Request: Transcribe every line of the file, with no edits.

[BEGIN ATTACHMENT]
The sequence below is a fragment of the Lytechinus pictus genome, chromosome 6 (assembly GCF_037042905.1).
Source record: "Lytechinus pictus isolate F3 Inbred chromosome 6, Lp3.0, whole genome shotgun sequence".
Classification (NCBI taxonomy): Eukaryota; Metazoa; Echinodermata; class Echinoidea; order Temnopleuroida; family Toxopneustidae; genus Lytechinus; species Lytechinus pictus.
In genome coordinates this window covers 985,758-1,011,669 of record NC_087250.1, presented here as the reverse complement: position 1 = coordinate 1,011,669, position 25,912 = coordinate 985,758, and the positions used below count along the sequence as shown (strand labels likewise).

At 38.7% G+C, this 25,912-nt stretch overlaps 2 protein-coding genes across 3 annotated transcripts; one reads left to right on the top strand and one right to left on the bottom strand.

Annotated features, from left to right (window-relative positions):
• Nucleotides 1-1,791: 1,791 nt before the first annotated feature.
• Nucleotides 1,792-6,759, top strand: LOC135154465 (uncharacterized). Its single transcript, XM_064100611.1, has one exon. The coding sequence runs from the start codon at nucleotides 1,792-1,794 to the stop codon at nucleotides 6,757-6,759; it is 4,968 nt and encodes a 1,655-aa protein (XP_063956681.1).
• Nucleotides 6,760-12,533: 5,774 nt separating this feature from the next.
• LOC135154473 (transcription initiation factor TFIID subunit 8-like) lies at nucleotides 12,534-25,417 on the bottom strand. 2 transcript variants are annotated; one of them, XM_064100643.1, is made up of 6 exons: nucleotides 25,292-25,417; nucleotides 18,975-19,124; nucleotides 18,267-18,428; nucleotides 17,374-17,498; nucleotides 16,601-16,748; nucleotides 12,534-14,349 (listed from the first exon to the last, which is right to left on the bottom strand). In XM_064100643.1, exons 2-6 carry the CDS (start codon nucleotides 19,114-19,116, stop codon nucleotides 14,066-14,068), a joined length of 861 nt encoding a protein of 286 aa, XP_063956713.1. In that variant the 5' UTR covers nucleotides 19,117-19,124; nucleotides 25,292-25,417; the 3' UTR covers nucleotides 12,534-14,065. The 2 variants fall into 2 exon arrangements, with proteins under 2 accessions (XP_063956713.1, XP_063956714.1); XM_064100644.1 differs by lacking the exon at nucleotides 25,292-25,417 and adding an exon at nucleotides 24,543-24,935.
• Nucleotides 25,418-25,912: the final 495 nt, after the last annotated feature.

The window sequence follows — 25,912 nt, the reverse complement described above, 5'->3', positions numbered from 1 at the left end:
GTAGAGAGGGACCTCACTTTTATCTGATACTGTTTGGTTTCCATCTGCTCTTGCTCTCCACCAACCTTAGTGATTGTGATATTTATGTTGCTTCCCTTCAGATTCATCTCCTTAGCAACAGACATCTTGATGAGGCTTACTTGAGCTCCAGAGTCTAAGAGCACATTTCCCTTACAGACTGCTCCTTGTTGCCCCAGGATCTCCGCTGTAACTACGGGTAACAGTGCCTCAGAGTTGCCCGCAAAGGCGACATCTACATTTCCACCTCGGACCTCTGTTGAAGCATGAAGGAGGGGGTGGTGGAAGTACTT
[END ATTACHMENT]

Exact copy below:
The sequence below is a fragment of the Lytechinus pictus genome, chromosome 6 (assembly GCF_037042905.1).
Source record: "Lytechinus pictus isolate F3 Inbred chromosome 6, Lp3.0, whole genome shotgun sequence".
Classification (NCBI taxonomy): Eukaryota; Metazoa; Echinodermata; class Echinoidea; order Temnopleuroida; family Toxopneustidae; genus Lytechinus; species Lytechinus pictus.
In genome coordinates this window covers 985,758-1,011,669 of record NC_087250.1, presented here as the reverse complement: position 1 = coordinate 1,011,669, position 25,912 = coordinate 985,758, and the positions used below count along the sequence as shown (strand labels likewise).

At 38.7% G+C, this 25,912-nt stretch overlaps 2 protein-coding genes across 3 annotated transcripts; one reads left to right on the top strand and one right to left on the bottom strand.

Annotated features, from left to right (window-relative positions):
• Nucleotides 1-1,791: 1,791 nt before the first annotated feature.
• Nucleotides 1,792-6,759, top strand: LOC135154465 (uncharacterized). Its single transcript, XM_064100611.1, has one exon. The coding sequence runs from the start codon at nucleotides 1,792-1,794 to the stop codon at nucleotides 6,757-6,759; it is 4,968 nt and encodes a 1,655-aa protein (XP_063956681.1).
• Nucleotides 6,760-12,533: 5,774 nt separating this feature from the next.
• LOC135154473 (transcription initiation factor TFIID subunit 8-like) lies at nucleotides 12,534-25,417 on the bottom strand. 2 transcript variants are annotated; one of them, XM_064100643.1, is made up of 6 exons: nucleotides 25,292-25,417; nucleotides 18,975-19,124; nucleotides 18,267-18,428; nucleotides 17,374-17,498; nucleotides 16,601-16,748; nucleotides 12,534-14,349 (listed from the first exon to the last, which is right to left on the bottom strand). In XM_064100643.1, exons 2-6 carry the CDS (start codon nucleotides 19,114-19,116, stop codon nucleotides 14,066-14,068), a joined length of 861 nt encoding a protein of 286 aa, XP_063956713.1. In that variant the 5' UTR covers nucleotides 19,117-19,124; nucleotides 25,292-25,417; the 3' UTR covers nucleotides 12,534-14,065. The 2 variants fall into 2 exon arrangements, with proteins under 2 accessions (XP_063956713.1, XP_063956714.1); XM_064100644.1 differs by lacking the exon at nucleotides 25,292-25,417 and adding an exon at nucleotides 24,543-24,935.
• Nucleotides 25,418-25,912: the final 495 nt, after the last annotated feature.

The window sequence follows — 25,912 nt, the reverse complement described above, 5'->3', positions numbered from 1 at the left end:
GTAGAGAGGGACCTCACTTTTATCTGATACTGTTTGGTTTCCATCTGCTCTTGCTCTCCACCAACCTTAGTGATTGTGATATTTATGTTGCTTCCCTTCAGATTCATCTCCTTAGCAACAGACATCTTGATGAGGCTTACTTGAGCTCCAGAGTCTAAGAGCACATTTCCCTTACAGACTGCTCCTTGTTGCCCCAGGATCTCCGCTGTAACTACGGGTAACAGTGCCTCAGAGTTGCCCGCAAAGGCGACATCTACATTTCCACCTCGGACCTCTGTTGAAGCATGAAGGAGGGGGTGGTGGAAGTACTT